But if things go wrong and you’re forced to sell in a down market, you can lose all your savings and still owe the bank.
KiwiSaver is considerably lower risk, even in a high-risk fund. The worst scenario is that the market plunges and so does your balance. But if you don’t panic and switch to a low-risk fund, it will almost certainly recover — given the wide range of assets you’re invested in.
You get what seems to be impossible — high returns for moderate risk — simply because of the employer and government contributions.
KiwiSaver is also a lot less hassle than rental properties.
On your concerns about future governments changing KiwiSaver, there’s no guarantee they won’t. But if you don’t like a change, you can always take contributions holidays through until you retire — and just leave your account to grow through annual returns.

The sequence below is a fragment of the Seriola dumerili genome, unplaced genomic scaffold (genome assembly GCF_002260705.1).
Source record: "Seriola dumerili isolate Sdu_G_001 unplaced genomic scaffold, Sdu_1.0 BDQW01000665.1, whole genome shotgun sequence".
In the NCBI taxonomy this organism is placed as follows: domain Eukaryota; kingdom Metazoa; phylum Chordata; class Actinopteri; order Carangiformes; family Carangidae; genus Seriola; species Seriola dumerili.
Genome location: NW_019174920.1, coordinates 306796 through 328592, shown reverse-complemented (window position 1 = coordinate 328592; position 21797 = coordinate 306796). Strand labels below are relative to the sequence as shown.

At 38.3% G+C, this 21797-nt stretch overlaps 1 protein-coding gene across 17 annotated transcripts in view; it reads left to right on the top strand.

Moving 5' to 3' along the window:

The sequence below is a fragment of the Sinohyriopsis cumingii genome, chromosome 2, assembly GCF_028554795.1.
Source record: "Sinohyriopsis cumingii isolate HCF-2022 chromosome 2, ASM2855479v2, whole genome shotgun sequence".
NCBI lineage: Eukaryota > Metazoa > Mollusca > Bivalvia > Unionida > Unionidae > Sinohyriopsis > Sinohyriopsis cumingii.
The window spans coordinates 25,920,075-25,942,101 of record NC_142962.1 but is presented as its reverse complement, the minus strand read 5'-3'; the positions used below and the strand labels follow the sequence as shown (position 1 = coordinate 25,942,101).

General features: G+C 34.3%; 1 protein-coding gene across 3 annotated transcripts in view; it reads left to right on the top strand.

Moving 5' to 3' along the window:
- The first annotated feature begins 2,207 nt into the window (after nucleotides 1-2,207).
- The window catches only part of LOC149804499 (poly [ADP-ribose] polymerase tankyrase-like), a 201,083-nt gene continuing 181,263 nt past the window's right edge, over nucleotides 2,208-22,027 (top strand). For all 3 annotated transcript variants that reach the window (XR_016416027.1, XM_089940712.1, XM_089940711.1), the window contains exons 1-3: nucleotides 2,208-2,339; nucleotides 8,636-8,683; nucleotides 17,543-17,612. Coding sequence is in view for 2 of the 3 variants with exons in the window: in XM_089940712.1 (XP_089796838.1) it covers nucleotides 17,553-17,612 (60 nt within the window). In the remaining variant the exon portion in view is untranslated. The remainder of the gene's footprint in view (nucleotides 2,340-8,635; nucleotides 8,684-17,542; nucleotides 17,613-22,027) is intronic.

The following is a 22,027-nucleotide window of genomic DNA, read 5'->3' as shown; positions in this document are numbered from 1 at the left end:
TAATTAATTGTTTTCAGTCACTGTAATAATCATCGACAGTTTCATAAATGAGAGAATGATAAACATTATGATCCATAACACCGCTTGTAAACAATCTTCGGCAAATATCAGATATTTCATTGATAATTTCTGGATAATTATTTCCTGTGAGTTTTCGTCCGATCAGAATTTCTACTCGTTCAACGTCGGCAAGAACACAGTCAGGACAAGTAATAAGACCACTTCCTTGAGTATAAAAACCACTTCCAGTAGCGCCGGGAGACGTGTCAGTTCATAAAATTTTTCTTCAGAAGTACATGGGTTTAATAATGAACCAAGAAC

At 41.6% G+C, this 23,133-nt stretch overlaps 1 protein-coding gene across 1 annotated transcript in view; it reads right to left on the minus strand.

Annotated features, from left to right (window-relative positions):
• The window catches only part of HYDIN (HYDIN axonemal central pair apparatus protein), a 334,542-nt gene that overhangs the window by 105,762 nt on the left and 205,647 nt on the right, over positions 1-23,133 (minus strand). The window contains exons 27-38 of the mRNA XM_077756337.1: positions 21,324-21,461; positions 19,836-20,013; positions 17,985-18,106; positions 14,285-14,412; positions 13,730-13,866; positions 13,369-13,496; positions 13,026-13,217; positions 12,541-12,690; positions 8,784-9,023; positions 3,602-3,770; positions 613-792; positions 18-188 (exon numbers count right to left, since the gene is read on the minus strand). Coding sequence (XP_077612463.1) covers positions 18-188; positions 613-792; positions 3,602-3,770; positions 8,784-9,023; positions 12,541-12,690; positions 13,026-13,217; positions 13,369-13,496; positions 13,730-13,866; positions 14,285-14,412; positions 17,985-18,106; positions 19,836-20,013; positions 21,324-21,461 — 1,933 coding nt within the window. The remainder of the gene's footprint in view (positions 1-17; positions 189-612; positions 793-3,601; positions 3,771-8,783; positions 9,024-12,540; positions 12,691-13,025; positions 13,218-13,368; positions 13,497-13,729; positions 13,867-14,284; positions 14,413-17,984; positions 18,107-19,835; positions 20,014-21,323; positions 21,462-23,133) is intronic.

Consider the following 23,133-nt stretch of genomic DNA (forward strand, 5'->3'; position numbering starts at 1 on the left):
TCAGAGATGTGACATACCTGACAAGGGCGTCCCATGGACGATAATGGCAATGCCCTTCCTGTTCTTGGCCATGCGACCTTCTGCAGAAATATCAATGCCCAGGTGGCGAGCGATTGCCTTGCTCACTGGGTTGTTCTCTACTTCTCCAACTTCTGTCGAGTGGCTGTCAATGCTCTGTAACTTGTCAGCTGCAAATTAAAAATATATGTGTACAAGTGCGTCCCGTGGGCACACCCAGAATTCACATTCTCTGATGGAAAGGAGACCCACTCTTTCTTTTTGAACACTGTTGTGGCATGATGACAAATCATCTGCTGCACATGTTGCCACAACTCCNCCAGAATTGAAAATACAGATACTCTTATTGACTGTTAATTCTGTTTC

One last — but important — point. Everyone in KiwiSaver should note that, as your account balance grows, returns matter much more than contributions. If you’ve started in a low-risk, low-return fund, it doesn’t make much difference in the early years. But as your account gets bigger, consider moving to a higher-risk, higher-return fund if you have more than ten years before withdrawal. You’ll suffer losses some years, but almost certainly end up with more money.
QWhen KiwiSaver was first announced, I was very anti: It’s my money, how dare they tell me who I have to invest it with and when I can take it out and use it etc. But now I am a firm proponent of it.